The Age of George III
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Charles James Fox (a Whig) and Lord North (a Tory) put forwards the Duke of Portland (a Rockinghamite Whig) as PM. Fox was the Foreign Secretary and North was Home Secretary. Since the three main office-holders came from different areas of the political spectrum, there was no political philosophy to hold the coalition together. Fox used North's followers to get back into office and North used the opportunity to regain political credibility after his resignation at the end of the American war. Fox had been an advocate of extreme reform, believing that parliament should govern without royal interference and that parliament should, therefore, choose its own PM and Cabinet on a 'democratic principle'. This rationale was used to remove Shelburne, who was not a popular man. Fox claimed that he had effected "a complete change in the Constitution". The king was furious because he had been out-manoeuvred and Shelburne had been ousted by a coup d'état. George III said that the coalition was "the most daring and unprincipled act that the annals of this kingdom ever produced".
Fox's attitude did much damage to his reputation because few people were anti-royalist in Britain. Also Shelburne was more popular than Fox thought. Worse still, the alliance with North lost Fox the support of many independent gentlemen: Fox had attacked North consistently from 1774 to 1782 and had now joined him in government. It appeared that Fox was merely a self-seeker and no longer a man of principle.
In power, Fox supported almost everything he had attacked in Shelburne's policies, including in 1783 the ratification of the Treaty of Versailles on the same terms that Shelburne had negotiated. This also added to Fox's unpopularity. The coalition, and the damage it did to Fox's reputation and credibility, could partially explain his long years in opposition: people no longer felt that they could trust him. When the coalition fell at the end of 1783, Fox did not hold office again until 1806.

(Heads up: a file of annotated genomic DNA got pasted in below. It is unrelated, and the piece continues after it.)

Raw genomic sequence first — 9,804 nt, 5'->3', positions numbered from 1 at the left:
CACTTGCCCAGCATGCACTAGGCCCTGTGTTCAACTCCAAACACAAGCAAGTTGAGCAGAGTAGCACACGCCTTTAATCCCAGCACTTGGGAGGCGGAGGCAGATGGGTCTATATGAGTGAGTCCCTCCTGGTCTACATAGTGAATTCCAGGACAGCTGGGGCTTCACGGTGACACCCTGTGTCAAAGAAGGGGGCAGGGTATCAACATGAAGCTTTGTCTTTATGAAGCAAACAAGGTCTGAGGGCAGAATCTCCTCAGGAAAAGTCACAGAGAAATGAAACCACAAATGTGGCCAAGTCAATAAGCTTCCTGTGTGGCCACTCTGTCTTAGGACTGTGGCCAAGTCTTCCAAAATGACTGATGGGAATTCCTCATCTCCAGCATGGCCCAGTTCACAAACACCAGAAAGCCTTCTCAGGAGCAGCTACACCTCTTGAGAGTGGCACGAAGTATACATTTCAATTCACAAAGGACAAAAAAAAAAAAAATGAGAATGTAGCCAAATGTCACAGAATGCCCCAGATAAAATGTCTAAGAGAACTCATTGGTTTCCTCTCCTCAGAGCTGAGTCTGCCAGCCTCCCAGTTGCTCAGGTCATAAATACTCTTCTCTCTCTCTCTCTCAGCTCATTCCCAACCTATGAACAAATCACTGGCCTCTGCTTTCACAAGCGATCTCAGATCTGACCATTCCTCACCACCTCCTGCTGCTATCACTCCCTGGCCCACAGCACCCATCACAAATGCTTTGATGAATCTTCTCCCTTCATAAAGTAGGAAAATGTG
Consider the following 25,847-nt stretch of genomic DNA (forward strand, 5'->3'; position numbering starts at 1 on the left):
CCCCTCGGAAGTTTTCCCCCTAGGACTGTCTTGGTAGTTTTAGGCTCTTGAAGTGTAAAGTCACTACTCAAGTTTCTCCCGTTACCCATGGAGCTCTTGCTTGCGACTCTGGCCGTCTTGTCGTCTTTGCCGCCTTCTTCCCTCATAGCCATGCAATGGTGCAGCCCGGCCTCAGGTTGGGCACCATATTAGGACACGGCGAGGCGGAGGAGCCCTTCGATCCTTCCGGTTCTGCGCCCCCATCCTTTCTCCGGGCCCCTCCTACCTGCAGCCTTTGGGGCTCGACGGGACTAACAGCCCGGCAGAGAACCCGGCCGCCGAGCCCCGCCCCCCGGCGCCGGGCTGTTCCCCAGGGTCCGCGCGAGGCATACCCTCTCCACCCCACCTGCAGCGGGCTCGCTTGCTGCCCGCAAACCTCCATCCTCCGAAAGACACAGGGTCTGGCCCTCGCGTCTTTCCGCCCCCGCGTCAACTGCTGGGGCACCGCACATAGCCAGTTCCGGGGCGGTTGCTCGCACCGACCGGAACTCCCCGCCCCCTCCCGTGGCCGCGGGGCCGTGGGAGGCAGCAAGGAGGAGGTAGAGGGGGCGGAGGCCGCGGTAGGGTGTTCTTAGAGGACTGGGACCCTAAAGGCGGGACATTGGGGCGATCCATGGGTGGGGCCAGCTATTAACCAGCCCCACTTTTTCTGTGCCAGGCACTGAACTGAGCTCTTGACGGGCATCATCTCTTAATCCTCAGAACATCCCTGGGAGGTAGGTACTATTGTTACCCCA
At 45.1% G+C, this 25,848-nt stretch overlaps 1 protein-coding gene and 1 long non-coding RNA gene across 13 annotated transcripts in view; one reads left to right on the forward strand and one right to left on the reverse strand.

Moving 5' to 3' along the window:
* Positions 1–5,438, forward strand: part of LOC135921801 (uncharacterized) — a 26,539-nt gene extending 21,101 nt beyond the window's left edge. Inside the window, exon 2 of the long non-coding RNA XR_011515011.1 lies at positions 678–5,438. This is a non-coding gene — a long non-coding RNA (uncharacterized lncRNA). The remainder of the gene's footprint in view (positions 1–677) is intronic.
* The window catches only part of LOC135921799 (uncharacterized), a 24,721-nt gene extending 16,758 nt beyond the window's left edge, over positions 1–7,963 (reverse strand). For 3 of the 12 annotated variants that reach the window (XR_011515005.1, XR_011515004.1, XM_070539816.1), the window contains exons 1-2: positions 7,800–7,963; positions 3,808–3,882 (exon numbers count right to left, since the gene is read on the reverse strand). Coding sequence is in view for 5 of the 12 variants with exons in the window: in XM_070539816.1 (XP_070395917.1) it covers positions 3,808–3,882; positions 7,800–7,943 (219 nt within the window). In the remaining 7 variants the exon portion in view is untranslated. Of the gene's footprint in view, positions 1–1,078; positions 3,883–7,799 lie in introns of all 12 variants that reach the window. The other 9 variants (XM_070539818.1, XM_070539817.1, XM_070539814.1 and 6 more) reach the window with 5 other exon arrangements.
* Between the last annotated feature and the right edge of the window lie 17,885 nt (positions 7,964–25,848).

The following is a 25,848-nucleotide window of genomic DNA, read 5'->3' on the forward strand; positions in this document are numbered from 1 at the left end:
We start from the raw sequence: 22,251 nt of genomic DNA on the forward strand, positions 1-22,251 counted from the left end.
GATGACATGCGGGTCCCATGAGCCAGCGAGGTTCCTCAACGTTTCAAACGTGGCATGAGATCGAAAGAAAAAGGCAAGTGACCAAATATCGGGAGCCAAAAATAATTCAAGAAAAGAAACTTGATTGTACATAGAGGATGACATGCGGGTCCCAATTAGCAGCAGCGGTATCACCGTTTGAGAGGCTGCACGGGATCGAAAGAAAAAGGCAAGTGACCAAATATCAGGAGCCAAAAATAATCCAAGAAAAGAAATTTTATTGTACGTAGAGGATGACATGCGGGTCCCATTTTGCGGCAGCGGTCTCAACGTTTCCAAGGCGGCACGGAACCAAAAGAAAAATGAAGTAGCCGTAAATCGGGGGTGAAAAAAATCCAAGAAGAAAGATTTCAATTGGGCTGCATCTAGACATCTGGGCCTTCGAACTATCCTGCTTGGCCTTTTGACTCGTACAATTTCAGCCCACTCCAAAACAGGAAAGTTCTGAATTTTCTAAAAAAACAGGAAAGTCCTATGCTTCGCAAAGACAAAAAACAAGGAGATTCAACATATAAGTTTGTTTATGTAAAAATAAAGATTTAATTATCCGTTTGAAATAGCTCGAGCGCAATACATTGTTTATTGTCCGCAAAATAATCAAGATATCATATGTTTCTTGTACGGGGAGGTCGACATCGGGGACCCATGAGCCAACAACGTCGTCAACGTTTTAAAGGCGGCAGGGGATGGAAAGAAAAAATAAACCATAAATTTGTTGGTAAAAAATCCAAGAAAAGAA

Portland's ministry was an uneasy alliance, disliked by George III. Its supporters soon felt as if they had been 'used' by Fox and North for their own selfish purposes. Ironically, the ministry fell whilst attempting to legislate for the government of India - Chatham's empire. This came in the shape of the
1783 India Bill
Edmund Burke had become interested in India in 1773: he and his brother were shareholders in the East India Company. Burke persuaded Fox to try to reform British rule in India. North's 1773 Regulating Act for India had led to problems concerning the division of authority between the Company and the government. Burke drafted a "vigorous and hazardous" India Bill which Fox introduced to parliament early in December 1783. The Bill proposed a total separation of powers. The government would govern and the East India Company would deal with trade. This in itself raised all kinds of ghosts: direct rule from Westminster had recently failed in a most dramatic way in America.
The Bill also proposed that seven Commissioners should be responsible for the government of India. Initially they were to be appointed by the government for four years and thereafter by the East India Company. The proposals alienated the City and the "nabobs" who had returned to England, but the greatest outcry came when the names of the Commissioners were published: four were supporters of Fox, two were Northites and the seventh was North's son. Between 1780 and 1782 Fox had been most outspoken about the use of patronage for political purposes and how he seemed to be doing exactly the same. It appeared to be a classic case of nepotism. A great political scandal ensued with accusations of political rigging so the Foxites could secure a monopoly on the East India Company for four years.
This gave George III the opportunity for which he had been waiting. He had weakened the coalition at its inception by refusing to create peerages whist it was in office - thus removing some of its chance of securing support - and now he had the opportunity to destroy it. Before any Bill becomes law it must pass through both Houses and receive the royal assent. The India Bill passed the Commons but before it reached the House of Lords, George III let it be known in a note to Lord Chancellor Thurlow that "whoever voted for the India Bill was not only not his [i.e. the King's] friend, but would be considered by him as an enemy" and thus would be socially ostracised. The Lords defeated the Bill. Since this indicated a ministry too weak to govern, George III dismissed it immediately. George III used his legitimate constitutional powers very astutely in this instance.
The king acted like this probably because he believed he had a new minister and administration ready to take over. He believed in Pitt's ability and thought that there would be a stable ministry under Pitt. George III's faith was vindicated in the coming years.
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Last modified 5 January, 2011
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